UC San Diego
Another Los Angeles: Chicana/o and Latina/o Counter-Mappings in Literature, Visual Art and Film, 1965-2015
- Author(s): Perez, Crystal Roxana Ramirez
- Advisor(s): Sanchez, Rosaura
- et al.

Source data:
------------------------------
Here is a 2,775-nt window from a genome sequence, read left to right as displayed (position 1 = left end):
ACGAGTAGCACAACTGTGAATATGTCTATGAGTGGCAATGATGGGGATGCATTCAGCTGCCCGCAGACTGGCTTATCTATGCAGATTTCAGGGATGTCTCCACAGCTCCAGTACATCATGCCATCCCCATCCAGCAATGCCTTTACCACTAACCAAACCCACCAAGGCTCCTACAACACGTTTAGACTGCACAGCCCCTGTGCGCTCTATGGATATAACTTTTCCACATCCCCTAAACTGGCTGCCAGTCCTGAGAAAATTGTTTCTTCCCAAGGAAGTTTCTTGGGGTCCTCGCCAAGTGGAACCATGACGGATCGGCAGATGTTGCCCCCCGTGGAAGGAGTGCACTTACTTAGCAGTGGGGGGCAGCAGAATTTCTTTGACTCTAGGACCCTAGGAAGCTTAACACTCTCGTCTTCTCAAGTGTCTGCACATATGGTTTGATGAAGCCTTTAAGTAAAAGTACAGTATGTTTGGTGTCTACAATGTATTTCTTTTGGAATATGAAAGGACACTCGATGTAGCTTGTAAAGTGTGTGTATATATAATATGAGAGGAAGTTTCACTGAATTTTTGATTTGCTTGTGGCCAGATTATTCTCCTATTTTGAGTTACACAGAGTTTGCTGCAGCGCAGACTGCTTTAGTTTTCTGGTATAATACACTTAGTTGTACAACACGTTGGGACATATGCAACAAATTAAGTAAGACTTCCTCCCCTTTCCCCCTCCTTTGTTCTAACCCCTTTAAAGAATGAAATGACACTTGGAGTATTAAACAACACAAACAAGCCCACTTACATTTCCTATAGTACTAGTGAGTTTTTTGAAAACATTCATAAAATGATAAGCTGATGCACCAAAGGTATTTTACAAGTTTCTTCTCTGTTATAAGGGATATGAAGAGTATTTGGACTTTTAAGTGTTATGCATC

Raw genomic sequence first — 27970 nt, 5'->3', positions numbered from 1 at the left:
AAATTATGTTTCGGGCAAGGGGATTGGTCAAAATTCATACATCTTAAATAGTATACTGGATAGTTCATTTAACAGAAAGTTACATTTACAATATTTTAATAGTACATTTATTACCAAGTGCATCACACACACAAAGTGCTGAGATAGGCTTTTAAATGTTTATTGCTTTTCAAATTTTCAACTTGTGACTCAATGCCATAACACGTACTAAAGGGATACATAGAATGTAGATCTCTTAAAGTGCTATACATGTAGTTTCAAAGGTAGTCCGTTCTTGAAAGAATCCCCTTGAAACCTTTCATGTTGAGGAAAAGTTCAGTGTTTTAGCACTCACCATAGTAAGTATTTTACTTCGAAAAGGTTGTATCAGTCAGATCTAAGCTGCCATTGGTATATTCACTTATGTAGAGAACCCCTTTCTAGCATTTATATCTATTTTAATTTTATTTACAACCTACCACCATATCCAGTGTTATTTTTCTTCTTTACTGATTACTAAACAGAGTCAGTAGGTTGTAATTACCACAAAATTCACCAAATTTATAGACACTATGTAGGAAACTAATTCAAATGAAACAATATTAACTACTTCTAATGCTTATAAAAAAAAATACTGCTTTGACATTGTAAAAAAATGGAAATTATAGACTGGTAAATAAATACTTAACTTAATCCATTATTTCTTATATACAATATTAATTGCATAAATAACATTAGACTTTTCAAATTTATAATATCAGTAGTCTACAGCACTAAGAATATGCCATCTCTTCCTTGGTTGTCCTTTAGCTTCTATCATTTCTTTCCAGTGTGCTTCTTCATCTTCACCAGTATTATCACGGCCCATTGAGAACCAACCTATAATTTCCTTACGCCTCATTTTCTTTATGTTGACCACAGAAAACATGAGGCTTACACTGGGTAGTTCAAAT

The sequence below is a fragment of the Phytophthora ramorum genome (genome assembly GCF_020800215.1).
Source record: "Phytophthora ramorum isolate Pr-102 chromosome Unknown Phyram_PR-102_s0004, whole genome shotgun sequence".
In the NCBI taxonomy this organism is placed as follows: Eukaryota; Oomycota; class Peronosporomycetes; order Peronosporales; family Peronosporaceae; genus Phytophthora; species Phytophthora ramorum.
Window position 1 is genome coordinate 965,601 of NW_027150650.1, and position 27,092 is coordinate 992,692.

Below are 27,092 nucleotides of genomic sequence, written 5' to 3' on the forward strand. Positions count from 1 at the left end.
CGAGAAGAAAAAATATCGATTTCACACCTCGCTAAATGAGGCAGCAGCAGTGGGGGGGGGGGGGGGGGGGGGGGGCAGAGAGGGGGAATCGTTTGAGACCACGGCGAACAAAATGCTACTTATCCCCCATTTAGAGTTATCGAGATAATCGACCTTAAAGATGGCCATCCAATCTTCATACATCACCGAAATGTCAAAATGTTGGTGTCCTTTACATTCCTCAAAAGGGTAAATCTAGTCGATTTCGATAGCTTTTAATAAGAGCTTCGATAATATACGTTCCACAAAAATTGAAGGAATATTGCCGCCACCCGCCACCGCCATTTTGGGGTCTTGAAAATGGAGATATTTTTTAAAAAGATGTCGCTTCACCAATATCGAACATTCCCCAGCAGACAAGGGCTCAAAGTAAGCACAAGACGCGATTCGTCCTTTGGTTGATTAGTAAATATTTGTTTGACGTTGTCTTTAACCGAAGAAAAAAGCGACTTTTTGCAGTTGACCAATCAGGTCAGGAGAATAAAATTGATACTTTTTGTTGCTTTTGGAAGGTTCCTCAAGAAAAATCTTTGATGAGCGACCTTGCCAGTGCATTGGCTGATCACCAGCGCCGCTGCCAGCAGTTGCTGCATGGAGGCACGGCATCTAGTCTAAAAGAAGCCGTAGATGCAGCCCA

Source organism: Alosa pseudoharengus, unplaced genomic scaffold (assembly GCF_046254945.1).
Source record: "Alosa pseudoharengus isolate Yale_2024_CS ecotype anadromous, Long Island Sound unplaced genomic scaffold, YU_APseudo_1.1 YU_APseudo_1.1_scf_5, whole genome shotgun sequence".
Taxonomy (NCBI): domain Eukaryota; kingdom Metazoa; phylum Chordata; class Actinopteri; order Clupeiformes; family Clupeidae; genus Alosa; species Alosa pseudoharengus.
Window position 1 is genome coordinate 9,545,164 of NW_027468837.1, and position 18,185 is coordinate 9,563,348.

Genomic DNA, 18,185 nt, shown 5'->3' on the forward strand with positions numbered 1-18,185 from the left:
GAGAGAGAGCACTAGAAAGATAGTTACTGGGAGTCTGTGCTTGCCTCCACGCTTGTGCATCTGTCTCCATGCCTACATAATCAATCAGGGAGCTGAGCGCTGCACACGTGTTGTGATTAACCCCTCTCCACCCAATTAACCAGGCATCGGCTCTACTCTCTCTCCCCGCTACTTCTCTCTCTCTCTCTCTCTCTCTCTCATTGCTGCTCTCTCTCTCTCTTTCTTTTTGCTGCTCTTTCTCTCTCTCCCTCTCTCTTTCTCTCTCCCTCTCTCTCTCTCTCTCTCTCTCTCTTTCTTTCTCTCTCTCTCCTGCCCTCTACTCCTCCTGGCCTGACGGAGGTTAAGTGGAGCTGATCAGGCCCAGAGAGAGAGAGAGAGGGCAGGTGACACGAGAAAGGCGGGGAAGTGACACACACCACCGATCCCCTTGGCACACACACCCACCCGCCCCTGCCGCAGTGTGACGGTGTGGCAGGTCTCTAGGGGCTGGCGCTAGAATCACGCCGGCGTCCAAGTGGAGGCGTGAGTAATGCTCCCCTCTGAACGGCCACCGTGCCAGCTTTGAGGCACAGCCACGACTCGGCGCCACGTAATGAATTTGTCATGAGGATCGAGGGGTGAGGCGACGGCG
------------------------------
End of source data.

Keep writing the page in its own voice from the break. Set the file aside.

This dissertation deploys an interdisciplinary framework that draws from literary studies, history, and critical human geography to critically examine counter-mapping acts in L.A. from 1965 to 2015, specifically those that shed light on the social and material conditions of Latinas/os. “Another Los Angeles” traces the counter-mapping practices of Chicana/o Latina/o communities as seen in fiction, visual art, and film. Counter-mapping as an oppositional practice reflects a non-dominant view of space and asserts subaltern histories and memories, challenging dominant discourses that render them invisible. In the first chapter, I analyze historical detective fiction by black and brown authors and argue that their novelistic return to the 1965-71 period remembers the long-standing issue of policing in the segregated ghetto and barrio and the flourishing of social justice movements of that era that were responding to inequitable policing and other injustices. In chapter two, I examine Hector Tobar’s 1998 novel, The Tattooed Soldier and its interwoven narrative structure to highlight the co-constitutive relationship between Central American spaces and the making of Los Angeles in the 1980s and 90s as produced by neoliberal policies in the hemispheric Americas. In the last two chapters I shift focus to the visual and sonic to explore the simultaneous invisibility and hypervisibility of the raced, classed, and gendered Latina/o body in urban space. In chapter 3, I trace the tradition of Chicana/o public art from the 1960s to the 21st century as a conceptually and politically useful medium for L.A. Chicana/o artists to reflect an ethos of urban vulnerability and enact critical spatializing practices. In the last chapter, I examine the Hollywood film, A Better Life, as a bricolage of visual and sound parts of L.A. communities of color that portray a “third space” reflective of and created by immigrants’ cultural, sonic, and spatial practices. Ultimately, “Another Los Angeles” privileges the counter-mapping practices of Los Angeles’ brown, black, and immigrant populations as they ascertain their vantage points in a city that while vastly present in the national imaginary, often forgets or flattens the spaces of communities of color.